The Washington Post

Giffords: ‘Be bold. Be courageous’

She uttered just 71 words. But Gabrielle Giffords, in delivering her first extended public remarks since she was gunned down in Tucson two years ago, created perhaps the most emotional moment in the fraught debate over the nation’s gun laws.

Giffords spoke slowly, but with purpose, each word chosen carefully. She acknowledged in her statement to the Senate Judiciary Committee that it was hard for her to speak, but that there was something she needed to say.

“This is an important conversation for our children, for our communities, for Democrats and Republicans,” Giffords said. “Speaking is difficult, but I need to say something important. Violence is a big problem. Too many children are dying -- too many children. We must do something.”

At that, she looked up at the senators seated at the dais.

“It will be hard, but the time is now,” she said. “You must act. Be bold. Be courageous. Americans are counting on you. Thank you.”

Giffords, an Arizona Democrat, was accompanied by her astronaut husband, Mark Kelly, who was scheduled to testify and answer questions later in the hearing on gun violence.

About 10 a.m., Giffords and Kelly walked in from the senators’ entrance to the hearing room accompanied by the committee chairman, Sen. Patrick Leahy (D-Vt.), and its top-ranking Republican, Sen. Charles E. Grassley (Iowa). Giffords greeted several Democratic senators, including Amy Klobuchar (Minn.), Richard Blumenthal (Conn.) and Chris Coons (Del.), before taking her seat at the witness table.

Philip Rucker is a national political correspondent for The Washington Post, where he has reported since 2005.

The Freddie Gray case

Please provide a valid email address.

You’re all set!

Campaign 2016 Email Updates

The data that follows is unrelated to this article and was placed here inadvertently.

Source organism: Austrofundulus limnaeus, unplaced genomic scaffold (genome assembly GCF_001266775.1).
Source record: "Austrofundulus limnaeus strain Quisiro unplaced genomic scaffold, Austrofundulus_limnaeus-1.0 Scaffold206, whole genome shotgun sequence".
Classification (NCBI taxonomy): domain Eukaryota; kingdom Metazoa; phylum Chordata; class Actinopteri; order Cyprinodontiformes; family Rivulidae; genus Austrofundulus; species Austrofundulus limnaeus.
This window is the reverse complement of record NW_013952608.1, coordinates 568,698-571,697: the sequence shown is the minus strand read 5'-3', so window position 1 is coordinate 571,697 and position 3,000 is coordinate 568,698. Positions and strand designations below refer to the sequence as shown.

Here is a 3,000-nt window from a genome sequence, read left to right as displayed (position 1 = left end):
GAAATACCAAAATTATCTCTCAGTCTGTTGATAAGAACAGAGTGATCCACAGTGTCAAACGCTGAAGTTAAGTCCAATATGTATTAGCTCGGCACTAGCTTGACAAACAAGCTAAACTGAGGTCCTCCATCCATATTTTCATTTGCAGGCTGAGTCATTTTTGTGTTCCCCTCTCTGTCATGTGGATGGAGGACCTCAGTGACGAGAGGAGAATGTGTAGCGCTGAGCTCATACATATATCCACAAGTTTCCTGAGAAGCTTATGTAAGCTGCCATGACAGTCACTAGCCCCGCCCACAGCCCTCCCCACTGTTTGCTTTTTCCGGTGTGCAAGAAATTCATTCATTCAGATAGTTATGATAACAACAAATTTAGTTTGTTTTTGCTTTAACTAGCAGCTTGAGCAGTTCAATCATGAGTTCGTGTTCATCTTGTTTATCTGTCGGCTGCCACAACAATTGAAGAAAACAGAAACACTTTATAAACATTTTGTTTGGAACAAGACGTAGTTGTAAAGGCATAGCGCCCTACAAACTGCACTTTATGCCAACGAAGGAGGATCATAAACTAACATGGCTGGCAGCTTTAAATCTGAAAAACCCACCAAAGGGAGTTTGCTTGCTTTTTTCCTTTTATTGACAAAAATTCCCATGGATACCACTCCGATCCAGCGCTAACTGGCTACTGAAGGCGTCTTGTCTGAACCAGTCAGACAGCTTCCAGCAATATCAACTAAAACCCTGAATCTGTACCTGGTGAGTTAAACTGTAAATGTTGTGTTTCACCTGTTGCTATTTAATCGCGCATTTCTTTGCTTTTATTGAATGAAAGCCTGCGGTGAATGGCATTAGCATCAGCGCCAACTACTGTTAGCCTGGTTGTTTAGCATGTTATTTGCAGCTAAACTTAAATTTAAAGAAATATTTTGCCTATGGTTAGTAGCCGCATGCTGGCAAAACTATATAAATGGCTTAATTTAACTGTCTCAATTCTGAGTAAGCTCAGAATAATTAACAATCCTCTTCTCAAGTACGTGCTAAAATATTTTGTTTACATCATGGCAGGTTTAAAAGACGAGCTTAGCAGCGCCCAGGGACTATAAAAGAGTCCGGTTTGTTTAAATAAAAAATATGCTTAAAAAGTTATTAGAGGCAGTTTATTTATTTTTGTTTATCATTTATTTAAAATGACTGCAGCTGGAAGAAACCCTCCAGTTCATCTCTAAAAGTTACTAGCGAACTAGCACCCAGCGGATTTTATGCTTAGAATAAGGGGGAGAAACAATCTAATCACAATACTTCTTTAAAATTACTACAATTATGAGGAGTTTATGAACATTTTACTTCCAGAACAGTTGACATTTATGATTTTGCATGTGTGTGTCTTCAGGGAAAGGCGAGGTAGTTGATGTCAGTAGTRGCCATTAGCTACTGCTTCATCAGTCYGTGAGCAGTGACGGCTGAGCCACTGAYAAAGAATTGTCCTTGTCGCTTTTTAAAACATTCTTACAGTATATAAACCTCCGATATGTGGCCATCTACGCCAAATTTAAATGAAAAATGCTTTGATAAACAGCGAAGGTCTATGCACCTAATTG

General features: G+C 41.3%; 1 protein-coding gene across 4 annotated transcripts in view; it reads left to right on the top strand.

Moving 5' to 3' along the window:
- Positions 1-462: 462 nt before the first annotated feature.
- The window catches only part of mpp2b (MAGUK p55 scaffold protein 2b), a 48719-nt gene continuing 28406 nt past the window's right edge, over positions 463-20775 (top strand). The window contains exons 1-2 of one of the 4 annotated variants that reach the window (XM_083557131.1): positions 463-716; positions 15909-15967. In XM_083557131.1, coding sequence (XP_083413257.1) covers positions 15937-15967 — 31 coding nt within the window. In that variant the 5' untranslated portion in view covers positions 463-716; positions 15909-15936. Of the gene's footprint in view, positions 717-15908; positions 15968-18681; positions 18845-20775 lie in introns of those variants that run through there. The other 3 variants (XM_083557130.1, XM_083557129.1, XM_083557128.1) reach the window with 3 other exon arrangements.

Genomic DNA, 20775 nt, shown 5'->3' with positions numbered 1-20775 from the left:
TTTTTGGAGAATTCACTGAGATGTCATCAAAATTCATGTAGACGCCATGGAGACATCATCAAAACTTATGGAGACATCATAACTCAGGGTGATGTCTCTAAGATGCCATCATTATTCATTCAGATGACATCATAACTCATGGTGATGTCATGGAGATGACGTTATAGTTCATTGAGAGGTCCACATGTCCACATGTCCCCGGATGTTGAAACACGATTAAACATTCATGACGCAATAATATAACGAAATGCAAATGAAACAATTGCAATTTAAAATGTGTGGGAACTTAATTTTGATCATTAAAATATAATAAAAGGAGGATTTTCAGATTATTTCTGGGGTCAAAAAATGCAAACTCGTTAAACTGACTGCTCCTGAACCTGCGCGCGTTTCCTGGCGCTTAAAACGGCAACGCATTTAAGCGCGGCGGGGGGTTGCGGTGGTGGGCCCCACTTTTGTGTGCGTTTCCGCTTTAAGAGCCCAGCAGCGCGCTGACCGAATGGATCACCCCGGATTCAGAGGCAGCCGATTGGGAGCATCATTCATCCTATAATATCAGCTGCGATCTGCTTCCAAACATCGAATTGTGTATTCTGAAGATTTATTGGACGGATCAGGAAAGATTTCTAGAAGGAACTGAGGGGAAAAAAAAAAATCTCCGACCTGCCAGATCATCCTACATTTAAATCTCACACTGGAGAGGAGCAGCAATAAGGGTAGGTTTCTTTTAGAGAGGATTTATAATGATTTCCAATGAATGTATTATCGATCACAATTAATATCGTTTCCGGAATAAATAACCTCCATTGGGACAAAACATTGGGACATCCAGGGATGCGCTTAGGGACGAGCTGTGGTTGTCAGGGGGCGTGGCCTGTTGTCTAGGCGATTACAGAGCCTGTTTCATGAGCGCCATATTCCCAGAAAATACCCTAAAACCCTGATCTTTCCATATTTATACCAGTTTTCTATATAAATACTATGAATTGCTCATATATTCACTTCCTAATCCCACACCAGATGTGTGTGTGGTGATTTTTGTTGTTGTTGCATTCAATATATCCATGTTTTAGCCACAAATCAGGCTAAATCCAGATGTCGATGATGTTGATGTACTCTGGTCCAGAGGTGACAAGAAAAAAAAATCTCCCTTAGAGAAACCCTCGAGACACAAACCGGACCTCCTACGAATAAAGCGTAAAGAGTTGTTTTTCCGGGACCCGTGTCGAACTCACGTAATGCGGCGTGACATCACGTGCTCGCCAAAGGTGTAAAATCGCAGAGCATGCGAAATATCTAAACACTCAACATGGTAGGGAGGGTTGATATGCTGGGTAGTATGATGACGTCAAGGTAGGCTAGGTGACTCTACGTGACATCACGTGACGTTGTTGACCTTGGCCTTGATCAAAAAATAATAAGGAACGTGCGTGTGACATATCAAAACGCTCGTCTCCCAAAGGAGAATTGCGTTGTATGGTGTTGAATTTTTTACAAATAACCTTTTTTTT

Please provide a valid email address.

You’re all set!

Get Zika news by email

Please provide a valid email address.

You’re all set!
Show Comments
The Democrats debate Thursday. Get caught up on the race.
What to expect tonight
Tonight's debate is likely to focus on the concerns of African American and Latino voters. Clinton has focused in recent days on issues like gun control, criminal-sentencing reform, and the state of drinking water in Flint, Mich. Sanders has been aggressively moving to appeal to the same voters, combining his core message about economic unfairness with his own calls to reform the criminal-justice system.
South Carolina polling averages
The S.C. Democratic primary is Feb. 27. Clinton has a significant lead in the state, whose primary falls one week after the party's Nevada caucuses.
62% 33%
South Carolina polling averages
Donald Trump leads in the polls as he faces rivals Marco Rubio and Ted Cruz heading into the S.C. GOP primary on Feb. 20.
Fact Checker
Trump’s claim that his border wall would cost $8 billion
The billionaire's claim is highly dubious. Based on the costs of the Israeli security barrier (which is mostly fence) and the cost of the relatively simple fence already along the U.S.-Mexico border, an $8 billion price tag is simply not credible.
Pinocchio Pinocchio Pinocchio Pinocchio
Upcoming debates
Feb. 11: Democratic debate

on PBS, in Wisconsin

Feb 13: GOP debate

on CBS News, in South Carolina

Feb. 25: GOP debate

on CNN, in Houston, Texas

Campaign 2016
Where the race stands

To keep reading, please enter your email address.

You’ll also receive from The Washington Post:
  • A free 6-week digital subscription
  • Our daily newsletter in your inbox

Please enter a valid email address

I have read and agree to the Terms of Service and Privacy Policy.

Please indicate agreement.

Thank you.

Check your inbox. We’ve sent an email explaining how to set up an account and activate your free digital subscription.